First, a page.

Art Exhibits as the Condo Sales Pitch
Condo developers are using artwork to create marketing buzz, lure in buyers, and in some cases assuage neighborhood resentment over new buildings.
A gritty alleyway in San Francisco’s Lower Polk neighborhood will be transformed into “Art Spot,” a free gallery that will display dynamic, rotating art installations featuring local artists and host community events. The benefactor: a condo developer.
Trumark Urban, the creator of Art Spot, is designing a 107-unit building near Polk and Pine, slated for completion in the Spring of 2016. The company, like a number of other high-end developers, sees integrating art into public spaces as a way of making friends in the neighborhood while appealing to luxury buyers—a “win-win” for the community and developer, said Trumark managing director Arden Hearing. Trumark has also been sponsoring a monthly neighborhood gallery tour for the past two years in the same area.
In an age when having a gym, rooftop terrace, high ceilings or expansive terrace no longer distinguishes a high-end condo project, developers are hoping their one-of-a-kind art will create marketing buzz, lure in buyers, and in some cases assuage neighborhood resentment over new buildings.
At 350 Bleecker in New York’s West Village, apartment owners enjoy ever-changing exhibits in their lobby. Two real estate agents who live in the building, Maura and Robert Geils, dedicate about two days every six weeks to tracking down talent, hanging work and hosting an opening party for 50 to 75 people. Some of the works have sold to the public for up to $8,000, according to Ms. Geils, who said neither she nor the building takes a commission.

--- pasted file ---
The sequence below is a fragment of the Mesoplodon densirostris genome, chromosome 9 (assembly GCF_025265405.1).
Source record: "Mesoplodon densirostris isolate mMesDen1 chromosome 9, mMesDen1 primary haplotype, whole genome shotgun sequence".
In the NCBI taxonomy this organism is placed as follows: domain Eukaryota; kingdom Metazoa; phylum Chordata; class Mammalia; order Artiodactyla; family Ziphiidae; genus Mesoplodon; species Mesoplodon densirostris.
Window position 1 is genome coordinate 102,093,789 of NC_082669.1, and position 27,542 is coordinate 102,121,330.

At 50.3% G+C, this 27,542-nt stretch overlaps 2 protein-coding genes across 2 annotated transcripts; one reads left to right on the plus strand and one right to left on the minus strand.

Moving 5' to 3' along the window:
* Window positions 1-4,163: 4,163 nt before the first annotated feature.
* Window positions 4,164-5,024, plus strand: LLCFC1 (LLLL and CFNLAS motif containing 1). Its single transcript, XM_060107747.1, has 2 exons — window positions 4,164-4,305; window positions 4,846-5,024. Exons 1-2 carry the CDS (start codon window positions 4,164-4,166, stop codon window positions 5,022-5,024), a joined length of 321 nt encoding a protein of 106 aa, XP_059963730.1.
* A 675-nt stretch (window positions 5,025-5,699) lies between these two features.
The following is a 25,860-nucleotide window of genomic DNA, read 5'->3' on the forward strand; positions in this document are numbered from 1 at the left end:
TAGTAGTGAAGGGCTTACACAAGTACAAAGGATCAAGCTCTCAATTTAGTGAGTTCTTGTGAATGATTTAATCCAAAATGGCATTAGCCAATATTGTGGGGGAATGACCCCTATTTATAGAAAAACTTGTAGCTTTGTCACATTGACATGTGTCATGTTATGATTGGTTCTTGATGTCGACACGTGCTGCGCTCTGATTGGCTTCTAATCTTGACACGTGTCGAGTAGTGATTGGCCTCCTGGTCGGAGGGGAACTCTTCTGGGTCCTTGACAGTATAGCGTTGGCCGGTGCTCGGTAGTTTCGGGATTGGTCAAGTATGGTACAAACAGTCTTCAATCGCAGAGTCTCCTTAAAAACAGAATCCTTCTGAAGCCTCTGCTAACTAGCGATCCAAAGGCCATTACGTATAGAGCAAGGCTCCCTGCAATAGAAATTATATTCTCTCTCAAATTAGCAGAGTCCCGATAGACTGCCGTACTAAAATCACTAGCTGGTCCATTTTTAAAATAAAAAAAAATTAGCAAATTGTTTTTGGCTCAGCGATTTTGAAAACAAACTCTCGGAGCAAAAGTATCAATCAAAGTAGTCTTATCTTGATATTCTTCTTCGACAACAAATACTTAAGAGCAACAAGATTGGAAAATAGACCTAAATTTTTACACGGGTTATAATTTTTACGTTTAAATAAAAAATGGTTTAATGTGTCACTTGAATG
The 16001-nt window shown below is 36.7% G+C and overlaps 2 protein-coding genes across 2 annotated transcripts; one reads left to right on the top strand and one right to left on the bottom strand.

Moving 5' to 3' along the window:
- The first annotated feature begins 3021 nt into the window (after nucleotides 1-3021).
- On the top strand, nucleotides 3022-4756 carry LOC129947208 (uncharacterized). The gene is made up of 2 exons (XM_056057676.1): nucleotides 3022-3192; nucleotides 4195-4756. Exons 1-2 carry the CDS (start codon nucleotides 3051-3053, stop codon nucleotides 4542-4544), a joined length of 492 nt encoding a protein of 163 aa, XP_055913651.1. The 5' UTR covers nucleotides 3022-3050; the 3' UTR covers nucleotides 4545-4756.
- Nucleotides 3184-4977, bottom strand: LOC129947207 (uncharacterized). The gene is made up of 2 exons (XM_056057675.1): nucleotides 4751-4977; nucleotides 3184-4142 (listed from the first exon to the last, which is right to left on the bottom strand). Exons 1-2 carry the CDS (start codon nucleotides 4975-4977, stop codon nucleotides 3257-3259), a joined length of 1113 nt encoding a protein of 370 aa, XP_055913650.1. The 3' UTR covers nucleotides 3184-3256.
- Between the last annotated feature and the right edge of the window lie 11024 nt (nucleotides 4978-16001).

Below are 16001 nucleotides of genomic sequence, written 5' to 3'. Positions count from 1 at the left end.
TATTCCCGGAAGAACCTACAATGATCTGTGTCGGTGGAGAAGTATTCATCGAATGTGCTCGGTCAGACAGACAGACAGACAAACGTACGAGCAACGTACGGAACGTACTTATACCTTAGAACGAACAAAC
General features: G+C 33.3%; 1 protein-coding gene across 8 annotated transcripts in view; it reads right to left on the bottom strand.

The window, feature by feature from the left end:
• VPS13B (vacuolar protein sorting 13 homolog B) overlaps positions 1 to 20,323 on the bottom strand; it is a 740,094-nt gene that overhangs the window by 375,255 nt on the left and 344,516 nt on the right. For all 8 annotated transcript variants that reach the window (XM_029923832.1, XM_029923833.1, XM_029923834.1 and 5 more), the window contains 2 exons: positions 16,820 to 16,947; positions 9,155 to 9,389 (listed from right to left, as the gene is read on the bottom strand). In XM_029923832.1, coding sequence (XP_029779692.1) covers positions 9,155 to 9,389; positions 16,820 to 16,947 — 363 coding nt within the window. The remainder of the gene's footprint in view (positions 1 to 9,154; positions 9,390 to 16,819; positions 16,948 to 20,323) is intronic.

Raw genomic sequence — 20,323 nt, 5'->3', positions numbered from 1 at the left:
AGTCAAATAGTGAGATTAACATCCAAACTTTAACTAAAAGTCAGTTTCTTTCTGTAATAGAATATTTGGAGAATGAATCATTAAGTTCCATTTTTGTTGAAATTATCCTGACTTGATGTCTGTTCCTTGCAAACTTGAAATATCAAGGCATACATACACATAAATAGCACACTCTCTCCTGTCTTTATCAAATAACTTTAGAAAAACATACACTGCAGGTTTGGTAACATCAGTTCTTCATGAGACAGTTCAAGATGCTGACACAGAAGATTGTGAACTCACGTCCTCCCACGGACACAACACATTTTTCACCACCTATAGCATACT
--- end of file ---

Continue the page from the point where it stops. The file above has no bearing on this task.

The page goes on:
“We’re passionate about art,” Ms. Geils said, adding that it is good for business, too, since the Geilses have handled several sales in the building.
“It puts us in a niche. We might stage a loft with some of the art. We bring clients to the openings. One of my clients purchased here, and one of the contributing factors to her purchase was that she really liked the changing scene in the lobby,” Ms. Geils said.
The Schumacher, in downtown Manhattan and slated for completion in late 2014, hired SoHo gallery owner Cristina Grajales to commission original pieces of artwork and furnishings for common areas, such as a front desk made by French designer Christophe Côme and a large painting by José Parlá.
The effort appears to have paid off, said John Gomes of Douglas Elliman, which is the exclusive sales agent.
Two of the early buyers in the building are Alberto Mugrabi, a major Andy Warhol dealer, and Aby Rosen, a noted contemporary art collector, said Mr. Gomes. Together, they have bought $29 million worth of property in the Schumacher, he said.
The Greenwich Lane, a 200-unit condo development that spans five buildings and five townhouses in the West Village, has decorated the walls of its sales office a few blocks away with a 32-work collection privately owned by Beth Rudin DeWoody, executive vice president of developer Rudin Management Co.
“Beth’s artwork allows people to sense that they are walking into their homes or homes they wished they lived in,” rather than a typical sales office, said Samantha Rudin, vice president of Rudin Management.